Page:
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====Revolutions left several issues unresolved between the United States and Great Britain====
Tensions between the United States and Britain remained high after the Revolutionary War as a result of three key issues. British exports flooded U.S. markets, while American exports were blocked by British trade restrictions and tariffs. The British occupation of northern forts that the British Government had agreed to vacate in the Treaty of Paris (1783), as well as recurrent Native American attacks in these areas, also frustrated Americans. Finally, Britain’s impressments of American sailors and seizure of naval and military supplies bound to enemy ports on neutral ships brought the two nations to the brink of war in the late 1700s.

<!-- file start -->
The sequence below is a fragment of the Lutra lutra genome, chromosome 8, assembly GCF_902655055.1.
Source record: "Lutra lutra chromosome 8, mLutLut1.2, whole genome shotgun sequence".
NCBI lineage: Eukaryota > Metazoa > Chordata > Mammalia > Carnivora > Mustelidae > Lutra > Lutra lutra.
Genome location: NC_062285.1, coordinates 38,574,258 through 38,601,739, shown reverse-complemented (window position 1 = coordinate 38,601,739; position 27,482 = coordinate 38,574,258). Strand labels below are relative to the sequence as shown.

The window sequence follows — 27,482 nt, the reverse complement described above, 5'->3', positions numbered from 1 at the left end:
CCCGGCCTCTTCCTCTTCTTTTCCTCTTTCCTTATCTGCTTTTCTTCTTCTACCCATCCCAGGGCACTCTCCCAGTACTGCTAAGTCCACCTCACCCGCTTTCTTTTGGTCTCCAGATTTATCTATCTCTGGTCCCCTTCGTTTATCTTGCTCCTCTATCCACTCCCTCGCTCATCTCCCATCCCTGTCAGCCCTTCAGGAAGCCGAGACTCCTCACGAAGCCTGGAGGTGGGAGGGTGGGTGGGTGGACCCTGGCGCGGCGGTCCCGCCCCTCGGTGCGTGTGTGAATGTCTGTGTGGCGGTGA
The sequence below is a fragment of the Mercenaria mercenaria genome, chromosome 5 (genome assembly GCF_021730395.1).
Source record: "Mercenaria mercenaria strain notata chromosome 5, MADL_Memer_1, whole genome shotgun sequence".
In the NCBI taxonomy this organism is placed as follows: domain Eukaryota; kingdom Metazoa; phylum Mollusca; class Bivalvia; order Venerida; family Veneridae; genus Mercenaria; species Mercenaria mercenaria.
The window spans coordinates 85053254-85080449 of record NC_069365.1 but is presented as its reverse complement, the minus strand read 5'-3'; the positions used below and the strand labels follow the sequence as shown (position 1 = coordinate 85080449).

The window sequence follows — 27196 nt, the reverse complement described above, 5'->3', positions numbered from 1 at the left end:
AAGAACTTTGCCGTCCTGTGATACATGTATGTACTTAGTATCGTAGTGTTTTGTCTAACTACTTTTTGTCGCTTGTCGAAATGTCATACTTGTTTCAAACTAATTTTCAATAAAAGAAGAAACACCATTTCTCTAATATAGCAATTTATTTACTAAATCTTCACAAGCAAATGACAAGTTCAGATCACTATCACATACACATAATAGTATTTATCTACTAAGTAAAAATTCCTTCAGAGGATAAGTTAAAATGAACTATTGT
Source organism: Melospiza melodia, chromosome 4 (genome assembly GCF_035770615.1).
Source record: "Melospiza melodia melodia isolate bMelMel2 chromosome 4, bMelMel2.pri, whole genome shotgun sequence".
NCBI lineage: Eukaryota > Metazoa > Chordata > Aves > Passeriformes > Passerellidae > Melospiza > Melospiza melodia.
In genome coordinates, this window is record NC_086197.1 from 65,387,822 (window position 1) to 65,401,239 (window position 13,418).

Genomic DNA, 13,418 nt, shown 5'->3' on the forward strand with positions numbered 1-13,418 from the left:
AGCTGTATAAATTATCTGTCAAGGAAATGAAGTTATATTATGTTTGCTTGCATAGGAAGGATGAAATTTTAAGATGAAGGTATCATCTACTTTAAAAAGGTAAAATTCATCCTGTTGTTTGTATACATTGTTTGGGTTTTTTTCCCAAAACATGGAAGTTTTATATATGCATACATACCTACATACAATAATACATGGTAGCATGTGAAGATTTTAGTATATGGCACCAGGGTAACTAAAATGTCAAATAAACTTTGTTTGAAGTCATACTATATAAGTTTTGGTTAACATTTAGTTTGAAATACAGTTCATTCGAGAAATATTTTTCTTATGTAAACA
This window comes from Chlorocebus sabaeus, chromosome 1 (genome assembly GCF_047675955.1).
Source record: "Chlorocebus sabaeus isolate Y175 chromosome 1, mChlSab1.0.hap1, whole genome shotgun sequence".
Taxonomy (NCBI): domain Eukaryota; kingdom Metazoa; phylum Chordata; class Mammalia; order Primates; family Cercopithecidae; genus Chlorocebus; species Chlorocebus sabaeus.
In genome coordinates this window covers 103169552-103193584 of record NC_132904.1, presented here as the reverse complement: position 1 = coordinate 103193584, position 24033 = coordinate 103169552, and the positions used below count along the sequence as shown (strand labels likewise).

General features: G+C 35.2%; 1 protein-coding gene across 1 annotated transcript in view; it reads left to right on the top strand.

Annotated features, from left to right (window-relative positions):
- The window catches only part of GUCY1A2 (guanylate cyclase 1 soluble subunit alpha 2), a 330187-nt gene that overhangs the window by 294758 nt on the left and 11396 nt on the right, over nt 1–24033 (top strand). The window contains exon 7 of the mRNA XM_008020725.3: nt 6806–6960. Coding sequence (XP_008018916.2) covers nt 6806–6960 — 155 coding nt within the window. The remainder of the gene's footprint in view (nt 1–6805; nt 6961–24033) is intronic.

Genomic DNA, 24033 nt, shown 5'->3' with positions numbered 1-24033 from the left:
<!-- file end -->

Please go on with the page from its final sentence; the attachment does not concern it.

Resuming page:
The French Revolution led to war between Britain and France in 1793. Divisions emerged in the United States between those who supported the French, including Secretary of State Thomas Jefferson, and those who supported the British, including Secretary of the Treasury Alexander Hamilton. Fearing the repercussions of a war with Britain, President George Washington sided with Hamilton and sent pro-British Chief Justice John Jay to negotiate with the British Government. Jay looked to Hamilton for specific instructions for the treaty. Hamilton recommended an approach that would both stabilize relations with Great Britain and guarantee increased trade between the United States and Great Britain.
====John Jay lacked leverage against the British====